Sorento GT-Line

2018 Kia Sorento Review

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Revised 2018 Kia Sorento range continues to impress with new styling, great drivability and great value…but which version is best? 

The Kia Sorento has proved itself to be a competent, comfortable and well-made SUV that offers buyers decent bang for their buck. The range has recently had a mid-life facelift, bringing a new eight-speed auto to diesel models, a new petrol 3.5 litre V6, a new 8-inch infotainment screen replaces the 7-inch unit in the old model.

Satellite navigation, Apple CarPlay and Android Auto and DAB+ radio are now standard across the range. If you opt for the premium SLi or GT-Line models, you are also treated to a thumping 10 speaker Harmon/Kardon sound system.

Kia Australia’s engineering team has refined the drive experience even further, for more impressive ride and handling.

We tested two models the SLi diesel and the GT-Line to see which new Sorento is king.

Let’s kick off with the Sorento SLi diesel. The Sorento SLi diesel is priced from $50,490 plus on road costs. That $50k buys you seven leather wrapped seats with 8—way power operation for the driver, adaptive cruise control, autonomous emergency braking, lane keep assist, driver attention alert, a handsfree tailgate, that 10 speaker Harmon/Kardon sound system, push button start and LED tail lamps.

Under the bonnet you get Kia’s tried and tested 2.2 litre turbo diesel which churns out 147kW @ 3800rpm and 441Nm @ 1750-2750rpm. As always, the engine is an eager performer offering decent mid-range grunt. It can feel a little sluggish off the line though, and the power plant can be a little noisy, especially under load.

The diesel is mated to that all-new eight speed automatic, which shifts quickly and smoothly and should you choose, you can even choose cogs yourself via paddles mounted on the back of the steering wheel. That new auto ‘box channels power to an on demand all-wheel drive system, which does a decent job of ensuring that you have grip when you need it.

Kia claims an average combined fuel consumption figure of 7.2 litres per 100 kilometres, and we managed 8.5 litres, which is still decent for a car of this size.

The Sorento has always been a tidy handler for a full-size SUV and this time around, the boffins at Kia have raised the bar even further. There’s slightly better feel through the steering and the ride quality is supple and comfortable. It’s an all-round good thing to drive.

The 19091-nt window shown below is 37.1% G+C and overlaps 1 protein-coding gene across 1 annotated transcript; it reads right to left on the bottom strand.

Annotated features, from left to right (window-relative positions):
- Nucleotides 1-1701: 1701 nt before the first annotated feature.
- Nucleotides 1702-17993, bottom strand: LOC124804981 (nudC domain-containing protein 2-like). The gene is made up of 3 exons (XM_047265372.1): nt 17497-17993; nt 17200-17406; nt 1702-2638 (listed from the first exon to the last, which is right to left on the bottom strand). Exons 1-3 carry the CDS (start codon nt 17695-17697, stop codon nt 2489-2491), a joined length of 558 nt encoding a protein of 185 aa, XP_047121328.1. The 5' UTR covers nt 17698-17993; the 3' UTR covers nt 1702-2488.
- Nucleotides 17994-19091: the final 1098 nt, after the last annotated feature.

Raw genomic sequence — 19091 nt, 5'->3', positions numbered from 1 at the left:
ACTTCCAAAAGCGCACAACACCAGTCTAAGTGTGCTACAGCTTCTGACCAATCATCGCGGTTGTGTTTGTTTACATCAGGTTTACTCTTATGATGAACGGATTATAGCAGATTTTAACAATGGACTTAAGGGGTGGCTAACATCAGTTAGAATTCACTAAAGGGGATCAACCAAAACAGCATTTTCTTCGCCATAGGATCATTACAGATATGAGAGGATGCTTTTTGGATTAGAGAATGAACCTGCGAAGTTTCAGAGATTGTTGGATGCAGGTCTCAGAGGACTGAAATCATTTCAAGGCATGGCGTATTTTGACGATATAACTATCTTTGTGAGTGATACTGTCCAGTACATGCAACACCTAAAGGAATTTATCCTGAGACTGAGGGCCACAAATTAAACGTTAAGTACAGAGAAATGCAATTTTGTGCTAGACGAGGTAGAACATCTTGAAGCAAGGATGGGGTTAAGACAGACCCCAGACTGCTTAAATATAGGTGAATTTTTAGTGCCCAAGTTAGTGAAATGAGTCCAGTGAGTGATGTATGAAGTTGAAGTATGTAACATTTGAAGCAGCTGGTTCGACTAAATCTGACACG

Now, for the flagship Sorento GT-Line. The GT-Line trim adds blind spot monitoring, rear cross traffic alert, LED and automatic levelling headlights, a 360 degree camera system, heated and cooled front seats with heating for the two outer seats in the middle row and design highlights such as racy red brake calipers, side steps and exhaust tips. There are also 19 inch alloys and an electrically operated sunroof. In sum, the GT-Line is equipped to the hilt.

The Kia Sorento GT-Line is available with the diesel all-wheel drive drivetrain or with the new 3.5 litre V6, which makes for a healthy 206kW @ 6300rpm and 336Nm @ 5000rpm. The engine is paired to an eight-speed automatic, which sends power to the front wheels. In this guise, the Sorento GT-Line is priced from $55,490 plus on road costs, or $5,000 more than the diesel SLi. If you want a diesel GT-Line you’re looking at $58,000 plus on roads.

The new V6 drivetrain delivers mixed results. The engine itself feels fast, energetic and almost sporty, whilst being smooth and satisfying the ears with an addictive aural rasp. Acceleration is strong throughout most of the rev range, and that eight speed auto shifts quickly and efficiently to keep things moving. It’s almost fun to drive.

However, 206kW is a lot to send through the front wheels – all-wheel drive isn’t available on V6 petrol models, even as an option – and we found that in some circumstances the Sorento GT-Line struggled to get its power down to the ground. It’s a shame, because the rest of the drivetrain is impressive and isn’t even particularly thirsty, averaging 11.5 litres per 100 kilometres during our test week – Kia claims 10 litres on average – but it would work in Kia’s favour to offer buyers all-paw grip as an option, as Toyota has done with its ever popular Kluger.

So which of the two Sorento models is the best value for money proposition? Well, we reckon go for the Sorento SLi diesel. It features just about everything you need, punchy but frugal diesel performance and a reasonable price tag to match.



The founding father of The Motoring Guru, Matt has been a lifelong car enthusiast and a passionate writer. Back in 2013 when The Motoring Guru was first launched, Matt wanted to combine his two passions whilst offering readers sound motoring advice.